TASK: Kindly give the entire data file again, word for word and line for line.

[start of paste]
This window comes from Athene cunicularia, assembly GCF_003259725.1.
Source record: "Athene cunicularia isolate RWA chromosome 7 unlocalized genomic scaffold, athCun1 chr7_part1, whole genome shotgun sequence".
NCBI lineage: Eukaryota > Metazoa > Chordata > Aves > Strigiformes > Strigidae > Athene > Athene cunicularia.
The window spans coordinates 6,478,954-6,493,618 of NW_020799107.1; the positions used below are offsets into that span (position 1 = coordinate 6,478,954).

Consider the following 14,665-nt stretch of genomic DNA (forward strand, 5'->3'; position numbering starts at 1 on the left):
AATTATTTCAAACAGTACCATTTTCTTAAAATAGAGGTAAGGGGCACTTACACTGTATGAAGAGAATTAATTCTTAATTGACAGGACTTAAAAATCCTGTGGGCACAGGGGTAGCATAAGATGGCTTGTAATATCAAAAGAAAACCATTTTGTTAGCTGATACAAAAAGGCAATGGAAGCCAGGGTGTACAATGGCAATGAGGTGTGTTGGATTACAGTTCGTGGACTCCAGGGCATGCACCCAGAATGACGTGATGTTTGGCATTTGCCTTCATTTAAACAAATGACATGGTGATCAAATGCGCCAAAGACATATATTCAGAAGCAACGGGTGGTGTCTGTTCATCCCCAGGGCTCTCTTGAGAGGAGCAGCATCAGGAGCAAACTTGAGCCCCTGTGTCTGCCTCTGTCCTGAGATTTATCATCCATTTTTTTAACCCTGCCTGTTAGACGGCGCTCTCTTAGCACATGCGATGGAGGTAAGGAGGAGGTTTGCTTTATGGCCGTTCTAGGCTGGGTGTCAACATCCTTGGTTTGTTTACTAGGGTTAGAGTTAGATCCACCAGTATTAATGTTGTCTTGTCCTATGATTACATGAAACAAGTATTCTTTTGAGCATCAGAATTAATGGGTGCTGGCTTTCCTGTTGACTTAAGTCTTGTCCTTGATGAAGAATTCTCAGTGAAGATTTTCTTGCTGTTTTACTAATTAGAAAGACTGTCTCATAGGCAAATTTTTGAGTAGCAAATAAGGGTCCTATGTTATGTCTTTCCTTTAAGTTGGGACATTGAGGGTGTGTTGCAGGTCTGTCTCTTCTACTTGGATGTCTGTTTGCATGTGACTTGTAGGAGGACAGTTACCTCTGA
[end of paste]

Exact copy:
This window comes from Athene cunicularia, assembly GCF_003259725.1.
Source record: "Athene cunicularia isolate RWA chromosome 7 unlocalized genomic scaffold, athCun1 chr7_part1, whole genome shotgun sequence".
NCBI lineage: Eukaryota > Metazoa > Chordata > Aves > Strigiformes > Strigidae > Athene > Athene cunicularia.
The window spans coordinates 6,478,954-6,493,618 of NW_020799107.1; the positions used below are offsets into that span (position 1 = coordinate 6,478,954).

Consider the following 14,665-nt stretch of genomic DNA (forward strand, 5'->3'; position numbering starts at 1 on the left):
AATTATTTCAAACAGTACCATTTTCTTAAAATAGAGGTAAGGGGCACTTACACTGTATGAAGAGAATTAATTCTTAATTGACAGGACTTAAAAATCCTGTGGGCACAGGGGTAGCATAAGATGGCTTGTAATATCAAAAGAAAACCATTTTGTTAGCTGATACAAAAAGGCAATGGAAGCCAGGGTGTACAATGGCAATGAGGTGTGTTGGATTACAGTTCGTGGACTCCAGGGCATGCACCCAGAATGACGTGATGTTTGGCATTTGCCTTCATTTAAACAAATGACATGGTGATCAAATGCGCCAAAGACATATATTCAGAAGCAACGGGTGGTGTCTGTTCATCCCCAGGGCTCTCTTGAGAGGAGCAGCATCAGGAGCAAACTTGAGCCCCTGTGTCTGCCTCTGTCCTGAGATTTATCATCCATTTTTTTAACCCTGCCTGTTAGACGGCGCTCTCTTAGCACATGCGATGGAGGTAAGGAGGAGGTTTGCTTTATGGCCGTTCTAGGCTGGGTGTCAACATCCTTGGTTTGTTTACTAGGGTTAGAGTTAGATCCACCAGTATTAATGTTGTCTTGTCCTATGATTACATGAAACAAGTATTCTTTTGAGCATCAGAATTAATGGGTGCTGGCTTTCCTGTTGACTTAAGTCTTGTCCTTGATGAAGAATTCTCAGTGAAGATTTTCTTGCTGTTTTACTAATTAGAAAGACTGTCTCATAGGCAAATTTTTGAGTAGCAAATAAGGGTCCTATGTTATGTCTTTCCTTTAAGTTGGGACATTGAGGGTGTGTTGCAGGTCTGTCTCTTCTACTTGGATGTCTGTTTGCATGTGACTTGTAGGAGGACAGTTACCTCTGA